i am very angry that Exadata has given liberty to write crap sql’s and in process people having more PR ( public relation) than technical know will survive in this cruel world.

    These are my findings in General for Exadata Tuning in DWH Env for Fact tables. (Query only not Loading). Most important is the first one.
    1. When , How( i.e. the parameters), frequency , no of users firing the same query with diff parameters in nearly same time. DA’s, DBA’s needs to be aware of and should have some authority over it .
    2. Partition , partition, Partition. If possible Sub Partition carefully.
    3. Compress.compress.compress.
    4.Do not use Btree index except exceptional condition and in that case also make it GLOBAL PARTITIONED though DBA’s will cringe. Local Btree indexes are Junk.
    5. Local BITMAP indexes are workable or may give some benefit when the overall table size is under 30-40 GB or at anytime though the table may be of X GB but the query never uses more than 35-40 GB of the table after Partition Pruning.
    6.Initally drop indexes but monitor and if at all create indexes do it on case by case basis.

    7. Try to use partition in clever way though the partitiuon column is not in the predicate list.

    Please provide a reason why average Joe like me will can survive and throw some light on BITMAP indexes..

    • Tanel Poder says:

      Hi Sasanka,

      There are some common patterns, but it always depends. Exadata doesn’t change most of the DW design patterns (like partitioning), the greatest changes are around indexing philosophy. And this still mostly depends on how frequently you have to execute your SQL statements – if it’s many times per second, you need some indexes to reduce te amount of IO (and take advantage of buffer cache to reduce it even further).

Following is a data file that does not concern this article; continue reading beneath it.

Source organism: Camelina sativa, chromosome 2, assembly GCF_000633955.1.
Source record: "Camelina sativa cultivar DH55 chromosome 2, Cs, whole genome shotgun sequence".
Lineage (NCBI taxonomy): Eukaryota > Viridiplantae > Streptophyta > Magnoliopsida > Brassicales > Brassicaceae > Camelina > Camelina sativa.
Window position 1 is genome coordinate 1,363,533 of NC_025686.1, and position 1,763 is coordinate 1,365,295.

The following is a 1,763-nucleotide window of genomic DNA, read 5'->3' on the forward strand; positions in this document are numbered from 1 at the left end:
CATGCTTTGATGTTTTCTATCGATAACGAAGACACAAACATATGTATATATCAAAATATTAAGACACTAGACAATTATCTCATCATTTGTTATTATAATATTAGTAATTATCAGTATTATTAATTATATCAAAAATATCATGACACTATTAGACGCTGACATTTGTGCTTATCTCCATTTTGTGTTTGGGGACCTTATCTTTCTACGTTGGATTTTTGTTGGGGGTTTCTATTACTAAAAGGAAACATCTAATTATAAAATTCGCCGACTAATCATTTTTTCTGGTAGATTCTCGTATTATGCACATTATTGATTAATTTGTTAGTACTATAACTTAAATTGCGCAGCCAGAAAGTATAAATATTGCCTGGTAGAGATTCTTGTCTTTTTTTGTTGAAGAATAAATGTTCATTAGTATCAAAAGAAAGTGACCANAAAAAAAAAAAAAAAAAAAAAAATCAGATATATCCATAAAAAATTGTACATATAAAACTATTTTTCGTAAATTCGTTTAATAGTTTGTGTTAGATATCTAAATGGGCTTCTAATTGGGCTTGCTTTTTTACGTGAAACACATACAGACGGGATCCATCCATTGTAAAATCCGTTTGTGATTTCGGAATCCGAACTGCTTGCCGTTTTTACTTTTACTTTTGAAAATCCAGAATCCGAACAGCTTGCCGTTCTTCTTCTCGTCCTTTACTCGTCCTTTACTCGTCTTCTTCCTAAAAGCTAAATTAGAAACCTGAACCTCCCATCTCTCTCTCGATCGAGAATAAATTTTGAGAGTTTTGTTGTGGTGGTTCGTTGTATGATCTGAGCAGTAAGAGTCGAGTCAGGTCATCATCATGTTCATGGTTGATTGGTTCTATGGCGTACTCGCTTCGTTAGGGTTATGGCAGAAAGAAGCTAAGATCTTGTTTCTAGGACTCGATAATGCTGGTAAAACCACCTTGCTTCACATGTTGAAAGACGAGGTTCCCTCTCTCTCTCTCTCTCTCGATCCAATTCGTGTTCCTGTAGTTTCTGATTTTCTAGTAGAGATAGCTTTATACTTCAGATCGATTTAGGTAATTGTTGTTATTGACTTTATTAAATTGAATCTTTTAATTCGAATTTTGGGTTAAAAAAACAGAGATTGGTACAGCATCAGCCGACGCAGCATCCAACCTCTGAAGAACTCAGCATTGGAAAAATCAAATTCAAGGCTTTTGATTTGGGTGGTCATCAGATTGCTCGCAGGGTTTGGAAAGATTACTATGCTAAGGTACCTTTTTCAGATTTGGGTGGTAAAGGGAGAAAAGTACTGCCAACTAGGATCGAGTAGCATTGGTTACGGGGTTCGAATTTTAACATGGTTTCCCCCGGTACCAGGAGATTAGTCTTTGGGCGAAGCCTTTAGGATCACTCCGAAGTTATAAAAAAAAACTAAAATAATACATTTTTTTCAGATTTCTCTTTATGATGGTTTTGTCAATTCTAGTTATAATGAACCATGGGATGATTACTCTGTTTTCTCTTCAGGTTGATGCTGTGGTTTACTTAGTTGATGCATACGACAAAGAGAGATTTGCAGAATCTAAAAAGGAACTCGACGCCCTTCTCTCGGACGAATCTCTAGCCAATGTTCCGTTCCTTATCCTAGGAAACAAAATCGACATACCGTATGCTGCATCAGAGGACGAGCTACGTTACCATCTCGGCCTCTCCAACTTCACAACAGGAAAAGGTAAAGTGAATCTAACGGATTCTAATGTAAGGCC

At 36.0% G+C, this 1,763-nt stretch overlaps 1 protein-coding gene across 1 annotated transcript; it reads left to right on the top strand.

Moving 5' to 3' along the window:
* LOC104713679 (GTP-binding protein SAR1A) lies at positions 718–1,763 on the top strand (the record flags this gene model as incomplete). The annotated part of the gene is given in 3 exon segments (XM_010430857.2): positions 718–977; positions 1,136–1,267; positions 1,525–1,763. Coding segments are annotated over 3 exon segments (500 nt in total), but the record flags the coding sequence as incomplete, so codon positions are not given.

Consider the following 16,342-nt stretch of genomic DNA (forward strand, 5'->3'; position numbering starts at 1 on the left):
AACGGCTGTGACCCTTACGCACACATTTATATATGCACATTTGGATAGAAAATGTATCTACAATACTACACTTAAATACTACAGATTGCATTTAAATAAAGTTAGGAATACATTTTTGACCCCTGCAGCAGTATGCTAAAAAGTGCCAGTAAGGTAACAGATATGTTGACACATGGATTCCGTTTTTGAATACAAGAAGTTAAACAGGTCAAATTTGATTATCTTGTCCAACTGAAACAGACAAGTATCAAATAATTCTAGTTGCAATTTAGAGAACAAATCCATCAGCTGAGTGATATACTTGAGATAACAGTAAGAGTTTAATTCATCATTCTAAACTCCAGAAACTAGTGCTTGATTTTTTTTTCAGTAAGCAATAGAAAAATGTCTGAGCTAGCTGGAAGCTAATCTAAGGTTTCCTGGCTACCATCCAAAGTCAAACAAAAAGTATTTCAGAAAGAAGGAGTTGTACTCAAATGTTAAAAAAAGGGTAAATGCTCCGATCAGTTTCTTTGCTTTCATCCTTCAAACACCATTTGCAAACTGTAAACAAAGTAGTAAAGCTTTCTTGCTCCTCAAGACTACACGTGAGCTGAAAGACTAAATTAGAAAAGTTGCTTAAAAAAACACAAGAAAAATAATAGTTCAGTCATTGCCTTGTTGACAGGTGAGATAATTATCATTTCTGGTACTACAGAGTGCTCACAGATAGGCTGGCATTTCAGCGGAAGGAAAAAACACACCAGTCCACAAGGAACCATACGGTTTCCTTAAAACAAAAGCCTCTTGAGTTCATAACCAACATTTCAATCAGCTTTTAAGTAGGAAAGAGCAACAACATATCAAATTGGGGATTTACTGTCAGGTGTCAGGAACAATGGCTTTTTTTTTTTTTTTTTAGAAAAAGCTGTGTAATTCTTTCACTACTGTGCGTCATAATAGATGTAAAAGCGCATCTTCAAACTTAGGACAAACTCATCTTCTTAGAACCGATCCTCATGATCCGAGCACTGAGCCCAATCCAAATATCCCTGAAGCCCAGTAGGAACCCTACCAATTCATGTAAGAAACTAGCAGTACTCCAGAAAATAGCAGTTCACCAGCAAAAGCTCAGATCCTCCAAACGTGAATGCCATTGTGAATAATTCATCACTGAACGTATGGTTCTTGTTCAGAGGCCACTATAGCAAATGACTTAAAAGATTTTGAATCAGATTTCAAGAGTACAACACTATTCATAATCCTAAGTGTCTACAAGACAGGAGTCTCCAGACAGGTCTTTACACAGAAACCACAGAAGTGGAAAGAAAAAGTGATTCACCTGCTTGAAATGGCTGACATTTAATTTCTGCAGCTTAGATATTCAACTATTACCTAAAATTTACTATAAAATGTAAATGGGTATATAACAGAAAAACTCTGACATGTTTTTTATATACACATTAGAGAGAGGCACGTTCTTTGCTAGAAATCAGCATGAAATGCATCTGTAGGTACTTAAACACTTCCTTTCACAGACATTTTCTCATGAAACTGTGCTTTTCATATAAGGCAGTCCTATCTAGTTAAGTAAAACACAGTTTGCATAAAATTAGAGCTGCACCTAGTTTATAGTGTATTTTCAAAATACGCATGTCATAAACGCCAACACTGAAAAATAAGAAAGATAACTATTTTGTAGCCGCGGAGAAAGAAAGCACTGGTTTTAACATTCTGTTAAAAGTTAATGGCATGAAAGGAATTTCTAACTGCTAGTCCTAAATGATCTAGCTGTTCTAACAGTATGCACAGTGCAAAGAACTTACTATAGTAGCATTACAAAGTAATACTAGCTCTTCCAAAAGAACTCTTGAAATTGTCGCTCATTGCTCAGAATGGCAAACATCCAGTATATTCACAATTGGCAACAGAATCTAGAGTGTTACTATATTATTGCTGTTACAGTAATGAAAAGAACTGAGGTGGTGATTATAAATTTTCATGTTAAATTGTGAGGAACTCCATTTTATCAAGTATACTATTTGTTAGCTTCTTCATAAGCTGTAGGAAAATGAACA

A well designed dimensional DW can be loaded directly into newest HCC partitions and they don’t get touched anymore.

      A not-so-well designed DW may end up updating and merging a large amount of rows after their initial insert – and it will take a few days/weeks until these rows end up in their final state. I would not use HCC for such partitions until they reach their steady state.

      Bitmap indexes can hurt performance on Exadata if after the bitmap merging there are still tens or hundreds of thousands (or millions of) fact table ROWIDs left to examine – these blocks are read in via regular buffered, possibly random single block, reads.

      Anyway, it always depends – the best bet is to understand the capabilities and fundamentals of your database system (and the hardware) and what the application wants to do – and make intelligent decisions based on understanding these facts

      • Tanel Poder says:

        But yep, more powerful systems allow developers get away with even crappier SQL. You can enable resource capping for developers in their dev Exadatas, so that they’d never get more than let’s say 2% of the full power of the Exadata box (or whatever is the likely resource they could use in production, minus some), thus they’d notice inefficient query right in development.

        If technically crap people can grab all the glory (with management) for others achievements just because their PR skills, then it’s time to either:

        1) Get some serious self-PR skills and go to war :)
        2) Fire your boss
        3) Switch your employer/team